More than 30 years ago, in his trailblazing book, Future Shock (Random House, 1971), Alvin Toffler theorized that the human brain has finite limits on how much information it can absorb and process. Exceed that limit and the brain becomes overloaded, thinking and reasoning become dulled, decision-making flawed and, in some cases, impossible.
Back then, all this sounded like a dose of science fiction, but most of today’s scientists and researchers say that Toffler was right. They tell us that information overload can indeed cause stress build-up and short-circuits in the central nervous system. Even internationally renowned doctors like British psychologist, David Lewis, Ph.D., say that “I do think there are people out there who are dying because they’re getting too much information and they don’t know how to handle it.”
The rapidly growing production of healthcare information – both scientific and popular – increasingly leads to a situation of information overload affecting all actors of the healthcare system and threatening to impede the adoption of evidence-based practice.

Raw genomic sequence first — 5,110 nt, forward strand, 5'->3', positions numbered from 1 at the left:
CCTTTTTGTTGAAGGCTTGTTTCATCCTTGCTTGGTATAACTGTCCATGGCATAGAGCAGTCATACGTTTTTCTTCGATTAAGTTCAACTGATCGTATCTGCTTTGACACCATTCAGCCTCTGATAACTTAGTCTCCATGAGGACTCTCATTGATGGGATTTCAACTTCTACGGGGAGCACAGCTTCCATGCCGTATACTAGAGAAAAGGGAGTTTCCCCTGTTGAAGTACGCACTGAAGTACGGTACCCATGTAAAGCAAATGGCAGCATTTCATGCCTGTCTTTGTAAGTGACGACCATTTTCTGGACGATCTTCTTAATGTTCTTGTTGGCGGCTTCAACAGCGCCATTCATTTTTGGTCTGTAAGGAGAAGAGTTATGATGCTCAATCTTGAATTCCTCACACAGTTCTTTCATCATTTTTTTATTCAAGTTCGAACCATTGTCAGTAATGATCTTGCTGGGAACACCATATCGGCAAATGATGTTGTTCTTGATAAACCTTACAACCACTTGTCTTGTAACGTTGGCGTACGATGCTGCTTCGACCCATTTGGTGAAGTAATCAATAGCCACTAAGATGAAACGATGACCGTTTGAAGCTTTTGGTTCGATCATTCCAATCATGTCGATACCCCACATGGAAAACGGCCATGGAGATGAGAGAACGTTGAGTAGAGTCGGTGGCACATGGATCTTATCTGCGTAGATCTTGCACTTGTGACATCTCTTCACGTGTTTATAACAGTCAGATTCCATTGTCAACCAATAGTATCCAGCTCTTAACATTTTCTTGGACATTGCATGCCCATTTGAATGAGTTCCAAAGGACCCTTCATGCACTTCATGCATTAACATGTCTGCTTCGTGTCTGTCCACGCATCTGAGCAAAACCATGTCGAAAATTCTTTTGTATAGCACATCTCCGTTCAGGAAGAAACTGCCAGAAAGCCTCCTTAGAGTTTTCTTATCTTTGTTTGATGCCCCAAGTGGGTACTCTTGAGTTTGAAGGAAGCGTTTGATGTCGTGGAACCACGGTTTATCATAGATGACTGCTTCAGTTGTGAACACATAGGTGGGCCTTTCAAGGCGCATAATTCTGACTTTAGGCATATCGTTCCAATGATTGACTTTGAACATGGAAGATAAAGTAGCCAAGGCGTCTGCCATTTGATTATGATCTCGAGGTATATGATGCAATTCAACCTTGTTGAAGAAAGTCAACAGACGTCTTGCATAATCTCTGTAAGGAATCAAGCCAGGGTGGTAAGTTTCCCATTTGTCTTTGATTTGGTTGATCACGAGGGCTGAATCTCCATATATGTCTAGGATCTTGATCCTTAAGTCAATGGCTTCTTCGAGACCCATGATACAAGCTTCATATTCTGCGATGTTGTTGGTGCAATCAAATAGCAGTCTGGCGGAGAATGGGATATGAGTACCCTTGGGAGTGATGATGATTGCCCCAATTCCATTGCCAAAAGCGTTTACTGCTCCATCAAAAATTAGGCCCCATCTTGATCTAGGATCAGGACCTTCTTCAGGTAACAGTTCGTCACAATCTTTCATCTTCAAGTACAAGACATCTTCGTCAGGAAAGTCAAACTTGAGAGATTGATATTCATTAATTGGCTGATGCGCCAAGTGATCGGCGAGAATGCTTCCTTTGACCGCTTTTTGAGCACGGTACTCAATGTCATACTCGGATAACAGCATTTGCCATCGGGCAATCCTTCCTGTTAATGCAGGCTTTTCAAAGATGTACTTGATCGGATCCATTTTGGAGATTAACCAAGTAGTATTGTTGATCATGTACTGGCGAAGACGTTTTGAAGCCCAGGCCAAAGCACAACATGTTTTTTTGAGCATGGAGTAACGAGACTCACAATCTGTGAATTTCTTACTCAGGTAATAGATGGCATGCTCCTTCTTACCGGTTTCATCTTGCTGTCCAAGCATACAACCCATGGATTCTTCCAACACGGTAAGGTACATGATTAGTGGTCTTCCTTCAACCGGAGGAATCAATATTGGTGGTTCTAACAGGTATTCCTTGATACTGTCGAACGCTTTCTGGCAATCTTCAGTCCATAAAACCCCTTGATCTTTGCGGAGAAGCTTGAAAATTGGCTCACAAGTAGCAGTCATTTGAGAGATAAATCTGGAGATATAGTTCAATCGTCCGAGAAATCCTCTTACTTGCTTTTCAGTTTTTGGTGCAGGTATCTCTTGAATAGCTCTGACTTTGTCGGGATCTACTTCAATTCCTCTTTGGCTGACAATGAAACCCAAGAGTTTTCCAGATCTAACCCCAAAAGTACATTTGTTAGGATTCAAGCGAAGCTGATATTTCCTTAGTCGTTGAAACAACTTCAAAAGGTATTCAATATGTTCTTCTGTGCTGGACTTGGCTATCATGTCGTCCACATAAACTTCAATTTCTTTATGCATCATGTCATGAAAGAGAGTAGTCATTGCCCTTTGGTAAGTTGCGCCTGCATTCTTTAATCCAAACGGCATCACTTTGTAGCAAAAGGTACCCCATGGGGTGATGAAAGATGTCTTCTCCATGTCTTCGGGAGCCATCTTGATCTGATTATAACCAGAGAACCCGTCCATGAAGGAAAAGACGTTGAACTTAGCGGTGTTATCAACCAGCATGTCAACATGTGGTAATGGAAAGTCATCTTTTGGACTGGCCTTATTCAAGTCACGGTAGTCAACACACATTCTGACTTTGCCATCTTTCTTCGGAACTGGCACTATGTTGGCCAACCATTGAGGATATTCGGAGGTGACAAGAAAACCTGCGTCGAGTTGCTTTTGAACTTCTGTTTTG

The Internet, today, is like trying to drink from a firehose. It’s wonderful because you can always find out more information on any subject. But it’s also too easy to fall down the rabbit hole of facts and firsthand accounts. Where is the line where health information crosses from just enough to too much?
A lot of people today have started blindly trusting information available online without any credible sources or any proper backing through a study.
The Internet offers an ideal way to discover the latest in alternative and traditional medical treatments. Websites can be updated at any time to keep up with new products, therapies, and advances in the field. But beware — the Internet is also one of the greatest sources of misinformation.
Always remember the following guidelines while researching about health conditions on the internet:
There are also some approaches that you can adopt when looking for information on the internet:
Ask your nutritionist for one recommended book or website, and then stick to that single, best source. Hyperlinks make it tempting to jump from site to site, but use them to expand and better understand the information in your primary source rather than become more points on your information path.
If you need to make a decision and are gathering facts, judge ahead of time how long you will need to find the necessary information. Add a few minutes as a buffer and set a timer. When the timer goes off, stop researching, even if you don’t have an answer.
Not having an answer in the allocated amount of time is a clue that the decision may be more complicated than you thought. In this case, always consult an expert and take their advice on how to proceed